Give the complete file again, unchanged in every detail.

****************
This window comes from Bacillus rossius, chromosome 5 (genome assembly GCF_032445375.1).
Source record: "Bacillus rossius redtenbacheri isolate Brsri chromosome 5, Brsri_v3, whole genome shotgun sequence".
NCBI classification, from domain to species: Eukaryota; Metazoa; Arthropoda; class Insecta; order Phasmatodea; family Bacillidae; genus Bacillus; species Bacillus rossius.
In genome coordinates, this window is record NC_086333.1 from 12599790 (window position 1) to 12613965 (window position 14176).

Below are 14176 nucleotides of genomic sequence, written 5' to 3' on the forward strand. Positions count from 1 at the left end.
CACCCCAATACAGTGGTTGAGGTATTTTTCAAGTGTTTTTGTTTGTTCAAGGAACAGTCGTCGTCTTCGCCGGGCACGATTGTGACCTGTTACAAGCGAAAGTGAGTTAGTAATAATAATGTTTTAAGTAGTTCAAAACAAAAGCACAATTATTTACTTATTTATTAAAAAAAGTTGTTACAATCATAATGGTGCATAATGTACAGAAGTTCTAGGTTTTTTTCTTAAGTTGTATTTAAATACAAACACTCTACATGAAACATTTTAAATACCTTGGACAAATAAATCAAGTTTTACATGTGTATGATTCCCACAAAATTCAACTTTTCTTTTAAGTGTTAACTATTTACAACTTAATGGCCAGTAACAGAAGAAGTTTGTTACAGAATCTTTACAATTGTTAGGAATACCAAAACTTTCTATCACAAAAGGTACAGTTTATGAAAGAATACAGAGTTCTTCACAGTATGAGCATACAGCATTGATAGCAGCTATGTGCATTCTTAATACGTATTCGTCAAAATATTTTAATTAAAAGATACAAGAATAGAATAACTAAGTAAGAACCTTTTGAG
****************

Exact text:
This window comes from Bacillus rossius, chromosome 5 (genome assembly GCF_032445375.1).
Source record: "Bacillus rossius redtenbacheri isolate Brsri chromosome 5, Brsri_v3, whole genome shotgun sequence".
NCBI classification, from domain to species: Eukaryota; Metazoa; Arthropoda; class Insecta; order Phasmatodea; family Bacillidae; genus Bacillus; species Bacillus rossius.
In genome coordinates, this window is record NC_086333.1 from 12599790 (window position 1) to 12613965 (window position 14176).

Below are 14176 nucleotides of genomic sequence, written 5' to 3' on the forward strand. Positions count from 1 at the left end.
CACCCCAATACAGTGGTTGAGGTATTTTTCAAGTGTTTTTGTTTGTTCAAGGAACAGTCGTCGTCTTCGCCGGGCACGATTGTGACCTGTTACAAGCGAAAGTGAGTTAGTAATAATAATGTTTTAAGTAGTTCAAAACAAAAGCACAATTATTTACTTATTTATTAAAAAAAGTTGTTACAATCATAATGGTGCATAATGTACAGAAGTTCTAGGTTTTTTTCTTAAGTTGTATTTAAATACAAACACTCTACATGAAACATTTTAAATACCTTGGACAAATAAATCAAGTTTTACATGTGTATGATTCCCACAAAATTCAACTTTTCTTTTAAGTGTTAACTATTTACAACTTAATGGCCAGTAACAGAAGAAGTTTGTTACAGAATCTTTACAATTGTTAGGAATACCAAAACTTTCTATCACAAAAGGTACAGTTTATGAAAGAATACAGAGTTCTTCACAGTATGAGCATACAGCATTGATAGCAGCTATGTGCATTCTTAATACGTATTCGTCAAAATATTTTAATTAAAAGATACAAGAATAGAATAACTAAGTAAGAACCTTTTGAG